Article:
Tuesday, December 24, 2013

Christmas Package

Around the time that Melissa Leapman's "Nautical Knitting" cruise was announced, I said that I (as Melissa's guest teacher) would use the trip as an excuse to knit up a pattern that had intrigued me for some time: a pair of men's bathing drawers from an 1880s pattern published in Weldon's Practical Knitter.

The idea of knitting bathing costumes had interested me since I first saw pictures of two made by Elizabeth Zimmermann (one for herself, one for her husband) in her lovely memoir Knitting Around. I thought it was interesting that knitted suits had been ubiquitous, and then gone. Usually outmoded styles of dress take time to fade away completely. Those who are long accustomed to a cut or style, especially those of a certain age, are often slow to give them up. But it seemed that knitted bathing suits, once other options became available, vanished virtually overnight.

Why? Could they really have been that awful?

When I announced the drawers project, several folks who had personal experience of the suits came forward to assure me that yes, they were that awful. The itched, they stretched, the stretched-out crotches filled up with sand, they smelled like wet dogs, and so forth. Nobody, not one person, remembered them with anything like fondness.

I didn't set out to make the drawers expecting them to replace my lycra suits and (spoiler alert) they sure haven't. However, I wanted to know, first-hand, what a knitted wool suit was like. This sort of curiosity about What Once Was is the reason people become historians–either the real kind, or my kind of passionate amateur.

You would not believe some of the mail I've had about this. Most bewildering were those insisting that the suit was too brief and revealing to be authentic to the 19th century. These messages persisted after I posted the photogravure from the original pattern:


They persisted after I posted this photograph of a men's bathing club in Brighton, England in the mid-19th century:


Some people will insist on re-writing the past to suit their modern ideas, even in the face of conclusive evidence. The human brain is a curious thing. I wrote about the phenomenon to a fuller extent in this post.

I promised to show myself wearing the drawers in here once they'd been revealed to the folks on the cruise. I promised it with a lump in my throat and a pit in my stomach, and my worst fears were pretty much immediately confirmed.

I am not a person who is confident in his looks. I never have been. It wasn't uncommon when I was child for adults to make critical remarks about my appearance–openly and within my hearing. Sometimes directly to me. I was described at various times by teachers, strangers, and blood relations as being (these terms are verbatim) way too dark, too swarthy, green-skinned, yellow-skinned, big-nosed, scrawny, tubby, husky, dwarfish, awkward, big-assed, funny-looking, or just plain unfortunate.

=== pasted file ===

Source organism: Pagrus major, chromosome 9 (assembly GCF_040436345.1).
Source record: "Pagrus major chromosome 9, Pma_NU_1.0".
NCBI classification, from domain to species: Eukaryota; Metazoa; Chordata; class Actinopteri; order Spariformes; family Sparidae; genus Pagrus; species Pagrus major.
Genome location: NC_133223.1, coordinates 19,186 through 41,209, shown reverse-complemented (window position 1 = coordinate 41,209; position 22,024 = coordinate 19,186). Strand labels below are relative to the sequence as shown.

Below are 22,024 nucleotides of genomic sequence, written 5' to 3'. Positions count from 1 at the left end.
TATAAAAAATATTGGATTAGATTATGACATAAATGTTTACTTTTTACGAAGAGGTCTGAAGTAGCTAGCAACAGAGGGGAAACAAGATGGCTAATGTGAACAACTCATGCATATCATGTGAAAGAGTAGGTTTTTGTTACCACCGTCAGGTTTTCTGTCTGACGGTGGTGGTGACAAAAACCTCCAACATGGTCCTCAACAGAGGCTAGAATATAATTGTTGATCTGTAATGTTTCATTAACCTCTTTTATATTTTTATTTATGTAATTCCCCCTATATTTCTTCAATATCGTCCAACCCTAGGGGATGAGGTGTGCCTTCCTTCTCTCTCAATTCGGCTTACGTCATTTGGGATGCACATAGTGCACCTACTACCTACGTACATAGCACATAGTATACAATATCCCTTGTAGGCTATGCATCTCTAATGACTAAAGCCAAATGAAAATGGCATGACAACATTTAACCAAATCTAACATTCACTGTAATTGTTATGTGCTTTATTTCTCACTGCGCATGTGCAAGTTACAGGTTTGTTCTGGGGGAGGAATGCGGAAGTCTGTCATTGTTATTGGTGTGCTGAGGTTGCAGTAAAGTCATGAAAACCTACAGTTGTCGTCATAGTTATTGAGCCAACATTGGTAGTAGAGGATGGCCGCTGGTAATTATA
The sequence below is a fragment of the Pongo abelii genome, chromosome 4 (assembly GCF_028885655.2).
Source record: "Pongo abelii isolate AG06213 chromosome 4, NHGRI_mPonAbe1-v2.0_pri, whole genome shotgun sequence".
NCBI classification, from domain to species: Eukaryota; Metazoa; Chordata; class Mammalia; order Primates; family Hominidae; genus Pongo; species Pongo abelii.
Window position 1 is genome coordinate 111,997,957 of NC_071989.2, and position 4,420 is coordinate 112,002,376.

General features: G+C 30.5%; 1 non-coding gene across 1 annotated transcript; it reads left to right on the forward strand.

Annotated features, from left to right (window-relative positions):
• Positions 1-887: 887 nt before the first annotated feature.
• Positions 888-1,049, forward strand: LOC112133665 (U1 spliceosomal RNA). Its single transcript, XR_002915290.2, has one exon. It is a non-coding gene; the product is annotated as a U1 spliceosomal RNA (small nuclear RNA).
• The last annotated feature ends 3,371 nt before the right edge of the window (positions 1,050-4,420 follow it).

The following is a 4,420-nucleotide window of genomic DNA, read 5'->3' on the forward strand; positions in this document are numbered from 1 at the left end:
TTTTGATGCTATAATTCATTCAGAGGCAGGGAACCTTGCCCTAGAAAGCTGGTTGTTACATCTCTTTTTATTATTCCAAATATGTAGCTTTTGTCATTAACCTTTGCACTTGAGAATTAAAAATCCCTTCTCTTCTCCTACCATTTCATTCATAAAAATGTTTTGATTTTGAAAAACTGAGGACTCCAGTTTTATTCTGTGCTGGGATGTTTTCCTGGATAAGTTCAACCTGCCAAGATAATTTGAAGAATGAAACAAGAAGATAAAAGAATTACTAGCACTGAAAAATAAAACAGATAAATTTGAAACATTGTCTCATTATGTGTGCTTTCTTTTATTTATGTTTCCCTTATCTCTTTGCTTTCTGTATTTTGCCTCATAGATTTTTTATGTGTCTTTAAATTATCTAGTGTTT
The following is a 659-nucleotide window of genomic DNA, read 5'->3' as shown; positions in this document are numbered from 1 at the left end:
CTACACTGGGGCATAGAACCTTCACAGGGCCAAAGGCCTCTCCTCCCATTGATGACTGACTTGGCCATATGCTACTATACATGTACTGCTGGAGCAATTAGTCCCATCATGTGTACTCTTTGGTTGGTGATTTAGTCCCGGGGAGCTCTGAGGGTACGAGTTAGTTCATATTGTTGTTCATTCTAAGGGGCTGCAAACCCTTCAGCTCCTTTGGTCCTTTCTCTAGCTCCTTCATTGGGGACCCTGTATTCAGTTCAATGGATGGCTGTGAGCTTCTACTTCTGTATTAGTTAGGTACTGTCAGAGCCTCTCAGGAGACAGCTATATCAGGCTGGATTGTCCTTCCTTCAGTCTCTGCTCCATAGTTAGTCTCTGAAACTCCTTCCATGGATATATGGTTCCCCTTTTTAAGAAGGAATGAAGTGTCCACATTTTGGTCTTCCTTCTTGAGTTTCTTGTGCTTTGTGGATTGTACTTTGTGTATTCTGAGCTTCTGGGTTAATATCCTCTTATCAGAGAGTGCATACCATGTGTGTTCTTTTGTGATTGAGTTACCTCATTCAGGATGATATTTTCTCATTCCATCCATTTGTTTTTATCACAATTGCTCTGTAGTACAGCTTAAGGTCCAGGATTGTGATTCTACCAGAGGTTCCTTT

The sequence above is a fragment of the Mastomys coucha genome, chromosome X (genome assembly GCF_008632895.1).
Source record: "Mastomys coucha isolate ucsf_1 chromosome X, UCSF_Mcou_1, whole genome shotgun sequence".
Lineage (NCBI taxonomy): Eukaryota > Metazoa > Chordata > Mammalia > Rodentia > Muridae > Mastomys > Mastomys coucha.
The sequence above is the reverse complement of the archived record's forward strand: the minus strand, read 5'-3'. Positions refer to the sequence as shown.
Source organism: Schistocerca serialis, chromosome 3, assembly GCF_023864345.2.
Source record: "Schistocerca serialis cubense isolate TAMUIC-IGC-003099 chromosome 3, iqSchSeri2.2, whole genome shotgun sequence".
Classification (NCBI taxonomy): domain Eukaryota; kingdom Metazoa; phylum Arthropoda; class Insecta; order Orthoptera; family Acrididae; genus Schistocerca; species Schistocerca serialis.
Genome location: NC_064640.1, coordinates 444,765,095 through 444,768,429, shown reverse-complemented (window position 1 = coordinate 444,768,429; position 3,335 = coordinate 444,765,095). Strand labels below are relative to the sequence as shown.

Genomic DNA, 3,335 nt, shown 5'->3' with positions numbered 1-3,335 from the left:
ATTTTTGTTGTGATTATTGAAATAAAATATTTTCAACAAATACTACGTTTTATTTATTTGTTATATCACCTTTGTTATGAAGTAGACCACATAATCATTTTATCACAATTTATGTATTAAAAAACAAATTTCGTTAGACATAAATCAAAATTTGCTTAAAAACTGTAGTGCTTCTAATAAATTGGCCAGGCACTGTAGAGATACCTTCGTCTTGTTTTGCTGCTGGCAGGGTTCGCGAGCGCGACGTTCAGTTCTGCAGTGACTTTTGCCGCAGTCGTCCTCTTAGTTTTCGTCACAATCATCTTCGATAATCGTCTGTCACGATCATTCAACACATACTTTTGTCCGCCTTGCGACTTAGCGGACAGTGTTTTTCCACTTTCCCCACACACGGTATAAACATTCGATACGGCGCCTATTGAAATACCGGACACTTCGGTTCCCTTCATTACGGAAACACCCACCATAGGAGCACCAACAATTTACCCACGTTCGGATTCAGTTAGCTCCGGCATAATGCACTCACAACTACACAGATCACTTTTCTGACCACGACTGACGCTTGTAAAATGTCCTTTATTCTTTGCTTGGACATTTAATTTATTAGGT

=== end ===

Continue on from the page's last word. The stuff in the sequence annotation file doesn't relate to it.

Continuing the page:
Then I reached adolescence, and things got worse. I was pimply, hairy, and oily in addition to all of the above adjectives. For about twenty years I didn't look at myself in the mirror. Ever. Not once. I couldn't bear to. I avoided having my picture taken and when pictures were taken, if at all possible I destroyed the prints when I got my hands on them. I wore clothes two sizes too large to cover as much of myself up as possible.

I fell in love with the history of architecture, but felt guilty walking into beautiful buildings. On my first visit to Westminster Abbey, I stood in the nave and thought, "It's so magnificent, and you're standing in the middle of it and wrecking the view."

I had my worst fears confirmed repeatedly by my fellow gay men. This still happens all the time. I stand five feet, four inches (which is too short). My waist is about twenty-nine inches (which is too fat for my height). My eyes are brown, when they should be blue. My nose is big, when it should be aquiline. My skin is olive, when it should be white. I am hairy about the chest, when I should be shaved. I am bald, when I should have a full head of hair.

There have been a few times in the history of this blog when I've shown some part of me in a photograph. If you go back and find them, you'll notice they were always a punchline. Always. Because that is what my physiognomy is suited to, and I know it.

I know I'm not a swimsuit model. I know that.

Once somebody, entirely without my permission, lifted an image of my chest from a blog post and stuck it up in a men's group on Ravelry. I wandered into the thread–I was a member of the group–and found myself being discussed in a "hot or not?" sort of way. The overwhelming consensus was "not." That was a fun afternoon.

With all that in my past, it didn't please me to find a pack of comments in here (now deleted, and wouldn't you?) openly discussing my disgusting body. And yes, the word "disgusting" was used. So were the words "spare us." Apparently the commenters in question had seen my chest hair (disgusting) in a photograph from the Blue Lagoon in Iceland and were hoping that any and all shots of the bathing drawers were spare them more disgusting shots of disgusting me and my disgusting secondary sex characteristics. They also noted that I didn't have the body for the bathing drawers. One person helpfully suggested I hire a male model to show them.